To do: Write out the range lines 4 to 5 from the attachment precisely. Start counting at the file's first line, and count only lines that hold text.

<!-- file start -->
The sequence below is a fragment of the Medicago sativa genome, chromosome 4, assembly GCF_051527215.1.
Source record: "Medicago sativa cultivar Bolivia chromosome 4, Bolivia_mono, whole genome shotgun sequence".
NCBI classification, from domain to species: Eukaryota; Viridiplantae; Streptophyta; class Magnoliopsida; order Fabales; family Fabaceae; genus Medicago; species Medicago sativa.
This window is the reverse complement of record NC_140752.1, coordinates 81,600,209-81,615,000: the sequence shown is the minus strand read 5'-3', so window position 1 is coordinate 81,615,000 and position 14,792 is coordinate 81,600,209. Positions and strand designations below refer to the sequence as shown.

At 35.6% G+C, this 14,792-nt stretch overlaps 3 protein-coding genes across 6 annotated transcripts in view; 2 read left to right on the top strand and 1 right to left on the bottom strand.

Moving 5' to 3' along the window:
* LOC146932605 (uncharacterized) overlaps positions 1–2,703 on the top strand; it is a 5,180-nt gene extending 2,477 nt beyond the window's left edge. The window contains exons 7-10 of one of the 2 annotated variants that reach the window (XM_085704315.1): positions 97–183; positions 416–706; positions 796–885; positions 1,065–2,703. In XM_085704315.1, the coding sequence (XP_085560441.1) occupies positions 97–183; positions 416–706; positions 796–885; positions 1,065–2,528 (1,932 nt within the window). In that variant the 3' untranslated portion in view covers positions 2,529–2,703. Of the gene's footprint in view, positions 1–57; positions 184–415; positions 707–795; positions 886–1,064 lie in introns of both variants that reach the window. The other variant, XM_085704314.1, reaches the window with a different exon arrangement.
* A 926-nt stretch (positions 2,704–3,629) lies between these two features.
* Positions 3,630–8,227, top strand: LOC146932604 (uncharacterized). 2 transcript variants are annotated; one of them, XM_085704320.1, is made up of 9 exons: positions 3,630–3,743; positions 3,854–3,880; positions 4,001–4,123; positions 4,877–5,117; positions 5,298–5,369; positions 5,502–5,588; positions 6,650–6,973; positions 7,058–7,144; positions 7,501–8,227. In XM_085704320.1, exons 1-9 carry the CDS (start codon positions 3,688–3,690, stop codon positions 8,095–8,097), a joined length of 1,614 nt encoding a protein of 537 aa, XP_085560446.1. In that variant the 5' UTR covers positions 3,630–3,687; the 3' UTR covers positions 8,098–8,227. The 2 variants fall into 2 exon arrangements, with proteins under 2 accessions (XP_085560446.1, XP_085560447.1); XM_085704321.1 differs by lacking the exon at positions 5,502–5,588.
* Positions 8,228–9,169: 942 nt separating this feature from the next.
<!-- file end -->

This window is the reverse complement of record NC_140752.1, coordinates 81,600,209-81,615,000: the sequence shown is the minus strand read 5'-3', so window position 1 is coordinate 81,615,000 and position 14,792 is coordinate 81,600,209. Positions and strand designations below refer to the sequence as shown.

At 35.6% G+C, this 14,792-nt stretch overlaps 3 protein-coding genes across 6 annotated transcripts in view; 2 read left to right on the top strand and 1 right to left on the bottom strand.